Amarna: Workmen’s Village

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The main chapel at Amarna’s Workmen’s Village, showcasing stone walls, via The Amarna Project

 

The Workmen’s Village was a small settlement separate from Amarna. Workers who toiled at building tombs lived here and remained even after the capital was moved back to Memphis. The workers of the village were nearly completely self-sufficient. Here, they kept animals, worshipped at their chapels, and buried their dead.

 

Because of the continued habitation and the sheltered nature of the location, the Workmen’s Village is a snapshot of what life was like in a smaller Ancient Egyptian settlement. Interestingly, more structures were found intact and more organic matter collected here than in any other location in Amarna.

 

The North and South Suburbs at Amarna

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Layout image of the closely-packed homes of the suburbs of Amarna, via the Amarna Project

 

The North Suburb and the South Suburb were Amarna’s residential areas. The suburbs were filled with large houses with personal farms built among smaller, worker homes. There was no clear delineation between classes outside of the grandeur of the homes themselves.

 

Personal wealth or status did not seem to play a part in the urban planning of these areas. In fact, there did not seem to be much urban planning at all and compared to other cities of the New Kingdom, Amarna had a surprising lack of direction.

 

In these areas, anyone could choose how and where to build their homes. This seemed to have been based on personal preference rather than a strict set of rules asserting that Amarna was different. Here, every person was a worker and every home produced something of value. Even larger estates for the king’s advisors had their own small farm areas.

 

Amarna was very much a new city, unbound by tradition, which is also reflected in its lack of in-depth city planning.

 

amarna glass amphora fragments suburbs
Fragments of an amphora vessel found in the suburbs of Amarna, made of glass, c. 1353-1335 BCE, via the British Museum, London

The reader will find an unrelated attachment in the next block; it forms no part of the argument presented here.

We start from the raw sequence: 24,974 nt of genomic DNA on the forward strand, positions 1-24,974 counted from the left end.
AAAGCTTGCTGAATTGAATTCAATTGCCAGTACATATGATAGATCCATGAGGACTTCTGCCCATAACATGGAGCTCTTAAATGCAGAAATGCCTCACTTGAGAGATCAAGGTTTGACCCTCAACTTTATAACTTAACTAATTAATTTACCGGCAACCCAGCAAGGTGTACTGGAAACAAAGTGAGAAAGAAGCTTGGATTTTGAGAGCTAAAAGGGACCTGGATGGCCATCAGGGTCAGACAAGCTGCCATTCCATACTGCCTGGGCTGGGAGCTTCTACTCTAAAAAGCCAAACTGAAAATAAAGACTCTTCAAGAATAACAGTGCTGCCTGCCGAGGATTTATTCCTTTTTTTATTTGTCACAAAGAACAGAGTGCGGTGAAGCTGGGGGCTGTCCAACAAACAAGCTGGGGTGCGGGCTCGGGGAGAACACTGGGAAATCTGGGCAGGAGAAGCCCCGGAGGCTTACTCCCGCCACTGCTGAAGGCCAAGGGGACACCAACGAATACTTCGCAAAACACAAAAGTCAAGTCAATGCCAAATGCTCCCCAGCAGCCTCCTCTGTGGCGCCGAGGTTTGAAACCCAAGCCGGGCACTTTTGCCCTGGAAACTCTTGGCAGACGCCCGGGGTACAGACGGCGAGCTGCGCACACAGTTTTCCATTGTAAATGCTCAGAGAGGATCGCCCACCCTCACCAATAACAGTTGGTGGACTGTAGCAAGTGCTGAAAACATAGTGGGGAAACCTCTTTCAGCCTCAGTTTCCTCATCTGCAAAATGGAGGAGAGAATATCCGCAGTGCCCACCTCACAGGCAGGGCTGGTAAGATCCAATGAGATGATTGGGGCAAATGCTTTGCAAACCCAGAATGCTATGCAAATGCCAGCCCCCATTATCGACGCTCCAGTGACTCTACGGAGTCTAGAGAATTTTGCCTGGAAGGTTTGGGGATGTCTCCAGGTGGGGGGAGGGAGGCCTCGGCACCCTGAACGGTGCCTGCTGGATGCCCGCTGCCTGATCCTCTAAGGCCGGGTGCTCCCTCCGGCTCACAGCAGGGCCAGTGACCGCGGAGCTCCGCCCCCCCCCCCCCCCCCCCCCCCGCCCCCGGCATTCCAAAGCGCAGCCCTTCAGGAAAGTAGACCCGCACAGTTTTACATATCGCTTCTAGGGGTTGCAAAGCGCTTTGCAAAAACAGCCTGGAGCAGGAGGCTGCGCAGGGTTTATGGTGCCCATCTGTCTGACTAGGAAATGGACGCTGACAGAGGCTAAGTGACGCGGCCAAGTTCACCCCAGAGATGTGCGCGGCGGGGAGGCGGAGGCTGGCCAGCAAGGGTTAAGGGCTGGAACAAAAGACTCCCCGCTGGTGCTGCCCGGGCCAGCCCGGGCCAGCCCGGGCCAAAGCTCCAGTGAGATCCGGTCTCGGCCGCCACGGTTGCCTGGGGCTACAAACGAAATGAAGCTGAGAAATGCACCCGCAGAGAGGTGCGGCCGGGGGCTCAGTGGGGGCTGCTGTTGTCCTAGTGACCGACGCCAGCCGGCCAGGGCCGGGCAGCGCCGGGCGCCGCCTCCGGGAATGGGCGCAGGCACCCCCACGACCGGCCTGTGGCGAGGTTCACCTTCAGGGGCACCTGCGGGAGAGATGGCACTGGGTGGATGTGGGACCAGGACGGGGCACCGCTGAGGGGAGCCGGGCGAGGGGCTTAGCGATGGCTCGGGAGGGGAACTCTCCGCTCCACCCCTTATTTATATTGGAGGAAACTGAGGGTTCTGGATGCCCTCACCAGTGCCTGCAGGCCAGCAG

When the city was abandoned, many households left objects behind. These included daily items that were replaceable, too big to transport, and more. Unfortunately, many of these items were lost due to robbery, careless excavation, or more.

 

The Central City Area

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Facsimile painting of ‘The Green Room’ in Amarna’s North Palace, by Nina de Garis Davies, original c. 1353-1336 BCE, via The Metropolitan Museum of Art, New York

 

Amarna’s Central City was home to two of Akhenaten’s temples to Aten, as well as the state palace. Administration buildings and other necessary royal buildings were packed together here. Because of this, the Central City might be the most important area of Amarna.

 

The Central City is the only state center archaeologists can properly examine, as the area remains almost exactly as it was back when it was active (if we do not account for the environmental damage caused during the span of 3,000 years).

 

It was in this area that Amarna Letters were discovered. These tablets record the correspondence between Akhenaten, Amenhotep III and foreign powers across the ancient world, offering valuable perspectives on diplomacy during the Amarna age.

 

The Main City Area

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Bust of Nefertiti, found in the workshop of Thutmose the Royal Sculptor, c 1351-1334 BCE, via Staatliche Museeen zu Berlin, Ägyptisches Museum und Papyrussammlung, Berlin